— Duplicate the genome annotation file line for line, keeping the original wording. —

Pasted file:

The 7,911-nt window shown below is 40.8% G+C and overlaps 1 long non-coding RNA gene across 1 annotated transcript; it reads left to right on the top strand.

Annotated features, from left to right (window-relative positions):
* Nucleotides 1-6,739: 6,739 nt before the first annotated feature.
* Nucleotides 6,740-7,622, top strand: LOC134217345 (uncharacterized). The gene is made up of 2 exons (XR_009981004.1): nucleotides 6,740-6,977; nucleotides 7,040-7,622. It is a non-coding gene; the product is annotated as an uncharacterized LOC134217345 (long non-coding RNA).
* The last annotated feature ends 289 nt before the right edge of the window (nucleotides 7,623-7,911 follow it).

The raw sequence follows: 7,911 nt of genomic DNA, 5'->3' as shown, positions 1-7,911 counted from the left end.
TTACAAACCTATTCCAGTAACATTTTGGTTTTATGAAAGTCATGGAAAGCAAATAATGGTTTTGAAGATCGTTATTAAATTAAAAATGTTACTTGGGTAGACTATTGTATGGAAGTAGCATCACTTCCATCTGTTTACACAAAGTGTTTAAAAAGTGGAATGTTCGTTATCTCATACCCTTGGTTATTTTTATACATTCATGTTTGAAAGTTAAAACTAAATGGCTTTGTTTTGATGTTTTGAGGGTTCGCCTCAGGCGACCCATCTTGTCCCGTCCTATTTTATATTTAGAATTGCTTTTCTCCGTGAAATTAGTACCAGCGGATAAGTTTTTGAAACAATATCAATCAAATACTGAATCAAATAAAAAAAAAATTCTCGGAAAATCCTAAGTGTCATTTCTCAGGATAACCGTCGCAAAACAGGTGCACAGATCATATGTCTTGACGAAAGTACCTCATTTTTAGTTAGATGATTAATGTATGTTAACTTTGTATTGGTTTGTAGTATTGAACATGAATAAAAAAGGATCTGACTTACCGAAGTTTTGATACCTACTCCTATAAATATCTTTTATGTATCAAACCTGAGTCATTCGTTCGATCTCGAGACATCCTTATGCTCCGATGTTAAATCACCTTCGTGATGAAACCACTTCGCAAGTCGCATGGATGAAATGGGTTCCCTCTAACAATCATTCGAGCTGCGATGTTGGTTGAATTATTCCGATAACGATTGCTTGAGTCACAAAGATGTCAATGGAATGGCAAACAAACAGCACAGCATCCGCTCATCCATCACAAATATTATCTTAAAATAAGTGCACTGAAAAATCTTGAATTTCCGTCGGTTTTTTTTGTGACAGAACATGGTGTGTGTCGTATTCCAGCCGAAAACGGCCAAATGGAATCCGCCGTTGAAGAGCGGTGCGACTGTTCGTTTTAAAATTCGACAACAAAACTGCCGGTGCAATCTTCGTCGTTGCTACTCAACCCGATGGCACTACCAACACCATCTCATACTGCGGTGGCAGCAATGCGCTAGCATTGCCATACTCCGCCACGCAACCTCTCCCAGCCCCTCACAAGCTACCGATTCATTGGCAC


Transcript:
The 7,911-nt window shown below is 40.8% G+C and overlaps 1 long non-coding RNA gene across 1 annotated transcript; it reads left to right on the top strand.

Annotated features, from left to right (window-relative positions):
* Nucleotides 1-6,739: 6,739 nt before the first annotated feature.
* Nucleotides 6,740-7,622, top strand: LOC134217345 (uncharacterized). The gene is made up of 2 exons (XR_009981004.1): nucleotides 6,740-6,977; nucleotides 7,040-7,622. It is a non-coding gene; the product is annotated as an uncharacterized LOC134217345 (long non-coding RNA).
* The last annotated feature ends 289 nt before the right edge of the window (nucleotides 7,623-7,911 follow it).

The raw sequence follows: 7,911 nt of genomic DNA, 5'->3' as shown, positions 1-7,911 counted from the left end.
TTACAAACCTATTCCAGTAACATTTTGGTTTTATGAAAGTCATGGAAAGCAAATAATGGTTTTGAAGATCGTTATTAAATTAAAAATGTTACTTGGGTAGACTATTGTATGGAAGTAGCATCACTTCCATCTGTTTACACAAAGTGTTTAAAAAGTGGAATGTTCGTTATCTCATACCCTTGGTTATTTTTATACATTCATGTTTGAAAGTTAAAACTAAATGGCTTTGTTTTGATGTTTTGAGGGTTCGCCTCAGGCGACCCATCTTGTCCCGTCCTATTTTATATTTAGAATTGCTTTTCTCCGTGAAATTAGTACCAGCGGATAAGTTTTTGAAACAATATCAATCAAATACTGAATCAAATAAAAAAAAAATTCTCGGAAAATCCTAAGTGTCATTTCTCAGGATAACCGTCGCAAAACAGGTGCACAGATCATATGTCTTGACGAAAGTACCTCATTTTTAGTTAGATGATTAATGTATGTTAACTTTGTATTGGTTTGTAGTATTGAACATGAATAAAAAAGGATCTGACTTACCGAAGTTTTGATACCTACTCCTATAAATATCTTTTATGTATCAAACCTGAGTCATTCGTTCGATCTCGAGACATCCTTATGCTCCGATGTTAAATCACCTTCGTGATGAAACCACTTCGCAAGTCGCATGGATGAAATGGGTTCCCTCTAACAATCATTCGAGCTGCGATGTTGGTTGAATTATTCCGATAACGATTGCTTGAGTCACAAAGATGTCAATGGAATGGCAAACAAACAGCACAGCATCCGCTCATCCATCACAAATATTATCTTAAAATAAGTGCACTGAAAAATCTTGAATTTCCGTCGGTTTTTTTTGTGACAGAACATGGTGTGTGTCGTATTCCAGCCGAAAACGGCCAAATGGAATCCGCCGTTGAAGAGCGGTGCGACTGTTCGTTTTAAAATTCGACAACAAAACTGCCGGTGCAATCTTCGTCGTTGCTACTCAACCCGATGGCACTACCAACACCATCTCATACTGCGGTGGCAGCAATGCGCTAGCATTGCCATACTCCGCCACGCAACCTCTCCCAGCCCCTCACAAGCTACCGATTCATTGGCAC